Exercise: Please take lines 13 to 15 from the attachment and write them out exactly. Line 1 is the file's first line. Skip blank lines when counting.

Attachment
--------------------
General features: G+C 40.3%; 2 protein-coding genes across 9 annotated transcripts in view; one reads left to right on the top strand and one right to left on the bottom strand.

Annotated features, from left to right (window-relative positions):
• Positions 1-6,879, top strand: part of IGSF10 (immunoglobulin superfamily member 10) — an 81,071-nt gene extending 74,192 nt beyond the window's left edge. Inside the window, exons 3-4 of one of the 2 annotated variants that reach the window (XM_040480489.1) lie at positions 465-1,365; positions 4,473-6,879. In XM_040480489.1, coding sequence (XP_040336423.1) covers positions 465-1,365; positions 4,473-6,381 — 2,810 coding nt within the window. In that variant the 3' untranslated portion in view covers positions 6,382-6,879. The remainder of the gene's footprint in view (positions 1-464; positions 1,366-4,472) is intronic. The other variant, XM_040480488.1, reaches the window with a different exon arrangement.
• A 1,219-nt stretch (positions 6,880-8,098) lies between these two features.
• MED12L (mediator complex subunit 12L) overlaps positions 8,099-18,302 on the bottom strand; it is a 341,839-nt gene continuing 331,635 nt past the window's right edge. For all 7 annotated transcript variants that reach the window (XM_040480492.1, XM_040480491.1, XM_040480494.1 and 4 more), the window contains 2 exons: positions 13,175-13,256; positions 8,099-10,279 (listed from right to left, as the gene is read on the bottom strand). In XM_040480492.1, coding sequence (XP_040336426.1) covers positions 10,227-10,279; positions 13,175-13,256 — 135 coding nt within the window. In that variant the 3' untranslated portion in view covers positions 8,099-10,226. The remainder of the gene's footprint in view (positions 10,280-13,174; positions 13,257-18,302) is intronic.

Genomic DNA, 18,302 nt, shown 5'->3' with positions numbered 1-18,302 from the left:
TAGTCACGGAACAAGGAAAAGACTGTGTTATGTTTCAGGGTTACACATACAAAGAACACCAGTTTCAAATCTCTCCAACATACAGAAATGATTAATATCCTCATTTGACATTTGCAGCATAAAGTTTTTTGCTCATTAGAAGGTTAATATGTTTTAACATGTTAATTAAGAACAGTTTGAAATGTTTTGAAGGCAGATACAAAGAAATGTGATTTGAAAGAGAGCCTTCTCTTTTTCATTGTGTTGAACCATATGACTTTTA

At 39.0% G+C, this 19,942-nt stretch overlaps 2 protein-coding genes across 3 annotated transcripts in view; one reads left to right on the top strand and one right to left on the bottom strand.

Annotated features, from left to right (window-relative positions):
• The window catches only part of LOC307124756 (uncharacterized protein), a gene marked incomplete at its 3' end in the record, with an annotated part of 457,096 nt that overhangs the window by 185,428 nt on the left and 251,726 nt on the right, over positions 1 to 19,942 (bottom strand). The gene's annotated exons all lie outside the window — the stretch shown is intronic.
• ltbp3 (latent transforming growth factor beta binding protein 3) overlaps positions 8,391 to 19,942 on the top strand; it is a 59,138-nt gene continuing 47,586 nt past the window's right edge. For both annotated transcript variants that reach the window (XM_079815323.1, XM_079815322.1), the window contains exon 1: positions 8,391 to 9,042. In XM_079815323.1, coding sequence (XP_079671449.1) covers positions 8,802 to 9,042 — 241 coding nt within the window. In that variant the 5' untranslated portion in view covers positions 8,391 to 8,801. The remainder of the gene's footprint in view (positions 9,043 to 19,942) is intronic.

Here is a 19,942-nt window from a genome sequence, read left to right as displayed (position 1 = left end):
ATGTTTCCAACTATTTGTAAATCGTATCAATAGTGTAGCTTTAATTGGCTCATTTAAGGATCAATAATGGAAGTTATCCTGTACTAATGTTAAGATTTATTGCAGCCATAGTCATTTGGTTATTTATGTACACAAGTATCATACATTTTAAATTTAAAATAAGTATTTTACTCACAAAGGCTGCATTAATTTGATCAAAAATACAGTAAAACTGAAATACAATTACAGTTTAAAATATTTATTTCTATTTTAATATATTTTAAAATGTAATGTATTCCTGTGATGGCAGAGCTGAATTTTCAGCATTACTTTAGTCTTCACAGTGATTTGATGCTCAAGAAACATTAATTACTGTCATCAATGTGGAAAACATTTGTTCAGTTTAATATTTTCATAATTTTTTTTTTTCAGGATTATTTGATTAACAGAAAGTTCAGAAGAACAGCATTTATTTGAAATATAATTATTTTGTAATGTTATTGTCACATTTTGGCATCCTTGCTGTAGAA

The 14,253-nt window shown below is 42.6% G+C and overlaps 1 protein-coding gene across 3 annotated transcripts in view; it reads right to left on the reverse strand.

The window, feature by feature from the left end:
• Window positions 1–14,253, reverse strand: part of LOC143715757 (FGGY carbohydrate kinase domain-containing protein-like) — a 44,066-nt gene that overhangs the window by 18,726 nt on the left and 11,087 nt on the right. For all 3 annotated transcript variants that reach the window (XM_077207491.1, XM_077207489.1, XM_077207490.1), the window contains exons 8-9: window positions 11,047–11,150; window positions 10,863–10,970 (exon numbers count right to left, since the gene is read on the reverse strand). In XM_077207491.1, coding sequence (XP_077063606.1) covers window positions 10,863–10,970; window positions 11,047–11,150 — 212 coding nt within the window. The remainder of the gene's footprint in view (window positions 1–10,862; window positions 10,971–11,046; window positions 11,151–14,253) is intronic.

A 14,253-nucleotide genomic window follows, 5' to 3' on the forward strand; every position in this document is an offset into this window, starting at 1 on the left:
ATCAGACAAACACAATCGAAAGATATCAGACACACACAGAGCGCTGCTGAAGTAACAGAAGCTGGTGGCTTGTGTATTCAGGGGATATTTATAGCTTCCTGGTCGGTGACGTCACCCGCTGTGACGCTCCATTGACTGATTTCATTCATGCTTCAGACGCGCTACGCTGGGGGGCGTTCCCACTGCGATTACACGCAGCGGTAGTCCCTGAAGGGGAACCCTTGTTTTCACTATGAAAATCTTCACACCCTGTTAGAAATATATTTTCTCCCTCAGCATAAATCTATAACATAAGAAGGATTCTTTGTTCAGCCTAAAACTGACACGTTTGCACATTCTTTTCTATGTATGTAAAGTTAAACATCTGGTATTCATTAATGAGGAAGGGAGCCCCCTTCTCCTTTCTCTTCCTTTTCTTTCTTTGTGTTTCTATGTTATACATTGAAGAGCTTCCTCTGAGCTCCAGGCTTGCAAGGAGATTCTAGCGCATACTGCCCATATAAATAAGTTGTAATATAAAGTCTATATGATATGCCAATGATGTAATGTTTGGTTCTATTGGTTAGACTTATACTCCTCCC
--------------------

ATGTTTCCAACTATTTGTAAATCGTATCAATAGTGTAGCTTTAATTGGCTCATTTAAGGATCAATAATGGAAGTTATCCTGTACTAATGTTAAGATTTATTGCAGCCATAGTCATTTGGTTATTTATGTACACAAGTATCATACATTTTAAATTTAAAATAAGTATTTTACTCACAAAGGCTGCATTAATTTGATCAAAAATACAGTAAAACTGAAATACAATTACAGTTTAAAATATTTATTTCTATTTTAATATATTTTAAAATGTAATGTATTCCTGTGATGGCAGAGCTGAATTTTCAGCATTACTTTAGTCTTCACAGTGATTTGATGCTCAAGAAACATTAATTACTGTCATCAATGTGGAAAACATTTGTTCAGTTTAATATTTTCATAATTTTTTTTTTTCAGGATTATTTGATTAACAGAAAGTTCAGAAGAACAGCATTTATTTGAAATATAATTATTTTGTAATGTTATTGTCACATTTTGGCATCCTTGCTGTAGAA

The 14,253-nt window shown below is 42.6% G+C and overlaps 1 protein-coding gene across 3 annotated transcripts in view; it reads right to left on the reverse strand.

The window, feature by feature from the left end: